Molecular Targets in Squamous Cell Carcinoma of the Head and Neck

Head and Neck Cancer

Opinion statement

Worldwide more than a half million people develop Head and Neck cancer annually. Despite a significant decrease in smoking, about 40,000 new patients are diagnosed with carcinoma of the head and neck annually in the United States, and 11,000 of them succumb to their disease. More than 90% of these cancers are squamous cell carcinoma. The survival rates of patients with squamous cell carcinoma of the head and neck (SCCHN) have not improved significantly despite multimodality therapy including surgery, radiation therapy, and chemotherapy. Recently, molecular targeted agents have shown significant improvement in clinical outcomes in chronic myelogeneous leukemia with imatinib, breast cancer with trastuzumab, colon cancer with bevacizumab and cetuximab, and renal cell cancer with sorafenib and sunitinib. In SCCHN the epidermal growth factor receptor (EGFR) antibody cetuximab has shown promising results in a phase III trial in combination with radiation. How best to integrate these agents with the traditional treatment modalities of surgery, radiotherapy, and cytotoxic chemotherapy is of vital importance but has yet to be determined. This article will discuss the biology of molecular targeted agents as well as current clinical trials and future directions of these agents in SCCHN.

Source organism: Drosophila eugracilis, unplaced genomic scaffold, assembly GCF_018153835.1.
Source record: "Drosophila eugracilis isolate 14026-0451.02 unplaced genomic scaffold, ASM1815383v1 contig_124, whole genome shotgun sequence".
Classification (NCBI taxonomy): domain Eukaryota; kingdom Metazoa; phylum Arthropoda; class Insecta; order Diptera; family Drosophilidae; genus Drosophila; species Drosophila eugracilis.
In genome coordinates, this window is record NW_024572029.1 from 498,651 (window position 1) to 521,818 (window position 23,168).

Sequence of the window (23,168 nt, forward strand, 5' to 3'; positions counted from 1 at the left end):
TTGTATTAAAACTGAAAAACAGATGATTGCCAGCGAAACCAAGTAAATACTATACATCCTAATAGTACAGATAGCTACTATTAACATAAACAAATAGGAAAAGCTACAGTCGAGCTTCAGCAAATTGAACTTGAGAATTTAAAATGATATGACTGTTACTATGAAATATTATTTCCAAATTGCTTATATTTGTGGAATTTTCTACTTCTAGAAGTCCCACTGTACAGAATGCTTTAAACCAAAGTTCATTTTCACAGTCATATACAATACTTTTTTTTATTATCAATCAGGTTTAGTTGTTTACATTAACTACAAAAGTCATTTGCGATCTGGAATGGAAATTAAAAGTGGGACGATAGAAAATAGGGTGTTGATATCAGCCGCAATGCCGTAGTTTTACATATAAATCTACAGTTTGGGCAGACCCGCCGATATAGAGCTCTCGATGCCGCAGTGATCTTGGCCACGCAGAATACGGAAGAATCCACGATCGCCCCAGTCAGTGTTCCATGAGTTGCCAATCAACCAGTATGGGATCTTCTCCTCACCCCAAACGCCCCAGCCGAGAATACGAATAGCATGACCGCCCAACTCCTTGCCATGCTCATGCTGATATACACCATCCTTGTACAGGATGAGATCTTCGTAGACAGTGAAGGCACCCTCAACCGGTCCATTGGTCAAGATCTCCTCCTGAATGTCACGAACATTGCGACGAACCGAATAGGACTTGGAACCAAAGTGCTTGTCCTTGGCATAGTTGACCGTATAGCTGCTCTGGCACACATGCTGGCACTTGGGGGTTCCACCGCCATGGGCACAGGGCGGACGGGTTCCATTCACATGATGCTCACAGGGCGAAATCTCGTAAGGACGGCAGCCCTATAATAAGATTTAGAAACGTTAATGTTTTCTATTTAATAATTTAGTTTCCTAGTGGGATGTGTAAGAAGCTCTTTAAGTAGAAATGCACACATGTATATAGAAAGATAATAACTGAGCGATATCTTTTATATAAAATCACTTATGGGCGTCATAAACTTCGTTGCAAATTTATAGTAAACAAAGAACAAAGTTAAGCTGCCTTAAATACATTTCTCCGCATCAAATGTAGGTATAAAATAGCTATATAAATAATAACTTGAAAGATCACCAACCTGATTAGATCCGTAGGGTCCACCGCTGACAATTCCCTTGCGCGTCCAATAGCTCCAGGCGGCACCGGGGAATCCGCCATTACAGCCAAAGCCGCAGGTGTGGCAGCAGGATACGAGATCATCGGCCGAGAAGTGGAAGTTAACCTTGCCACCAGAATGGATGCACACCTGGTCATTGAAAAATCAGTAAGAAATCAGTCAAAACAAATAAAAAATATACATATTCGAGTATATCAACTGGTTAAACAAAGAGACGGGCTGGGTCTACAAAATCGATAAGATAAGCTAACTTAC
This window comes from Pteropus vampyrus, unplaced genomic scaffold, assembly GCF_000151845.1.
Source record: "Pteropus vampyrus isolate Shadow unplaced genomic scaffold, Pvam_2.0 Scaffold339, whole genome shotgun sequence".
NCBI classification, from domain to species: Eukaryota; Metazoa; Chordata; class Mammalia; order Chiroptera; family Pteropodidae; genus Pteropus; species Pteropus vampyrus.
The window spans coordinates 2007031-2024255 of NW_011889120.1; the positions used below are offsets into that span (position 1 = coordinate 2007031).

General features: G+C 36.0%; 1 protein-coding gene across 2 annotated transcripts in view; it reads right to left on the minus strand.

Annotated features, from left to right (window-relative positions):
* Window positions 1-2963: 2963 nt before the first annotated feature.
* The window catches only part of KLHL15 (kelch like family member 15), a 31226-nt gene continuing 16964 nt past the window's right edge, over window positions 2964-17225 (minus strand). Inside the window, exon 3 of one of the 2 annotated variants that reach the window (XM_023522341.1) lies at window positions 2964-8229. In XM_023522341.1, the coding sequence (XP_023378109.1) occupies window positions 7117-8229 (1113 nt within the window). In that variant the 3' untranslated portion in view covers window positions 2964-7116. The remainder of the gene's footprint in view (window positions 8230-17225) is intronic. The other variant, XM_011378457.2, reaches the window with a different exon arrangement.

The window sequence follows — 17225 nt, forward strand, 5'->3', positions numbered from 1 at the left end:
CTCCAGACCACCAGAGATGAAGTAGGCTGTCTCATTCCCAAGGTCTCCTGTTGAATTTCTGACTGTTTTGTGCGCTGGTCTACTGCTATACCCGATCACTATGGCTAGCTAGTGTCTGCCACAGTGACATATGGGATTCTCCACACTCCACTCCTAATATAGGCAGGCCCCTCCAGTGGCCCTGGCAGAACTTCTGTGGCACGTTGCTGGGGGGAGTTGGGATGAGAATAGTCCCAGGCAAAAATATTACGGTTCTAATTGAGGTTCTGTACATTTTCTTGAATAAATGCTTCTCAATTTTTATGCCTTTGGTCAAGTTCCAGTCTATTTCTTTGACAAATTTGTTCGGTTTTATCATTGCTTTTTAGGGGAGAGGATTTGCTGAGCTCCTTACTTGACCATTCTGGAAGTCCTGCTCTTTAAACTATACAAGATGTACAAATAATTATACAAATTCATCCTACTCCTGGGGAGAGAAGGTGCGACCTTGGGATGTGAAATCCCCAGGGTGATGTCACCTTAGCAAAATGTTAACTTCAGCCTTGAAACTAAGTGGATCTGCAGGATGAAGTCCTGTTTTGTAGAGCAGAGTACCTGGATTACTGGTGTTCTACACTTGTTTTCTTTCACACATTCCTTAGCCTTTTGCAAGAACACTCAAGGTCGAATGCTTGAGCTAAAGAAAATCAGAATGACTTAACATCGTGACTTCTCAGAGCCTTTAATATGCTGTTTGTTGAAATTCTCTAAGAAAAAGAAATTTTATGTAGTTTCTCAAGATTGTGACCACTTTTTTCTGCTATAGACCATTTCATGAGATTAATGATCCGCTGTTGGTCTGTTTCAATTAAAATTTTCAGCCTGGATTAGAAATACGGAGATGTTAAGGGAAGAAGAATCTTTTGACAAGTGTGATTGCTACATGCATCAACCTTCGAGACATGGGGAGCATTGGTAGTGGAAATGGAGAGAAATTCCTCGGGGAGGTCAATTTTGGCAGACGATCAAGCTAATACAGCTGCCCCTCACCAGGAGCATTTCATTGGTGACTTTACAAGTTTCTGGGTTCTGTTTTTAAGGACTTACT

References

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Copyright information

© Current Science Inc. 2007

Authors and Affiliations

  1. 1.Department of Medicine, Division of Hematology/OncologyMedical University of South CarolinaCharlestonUSA

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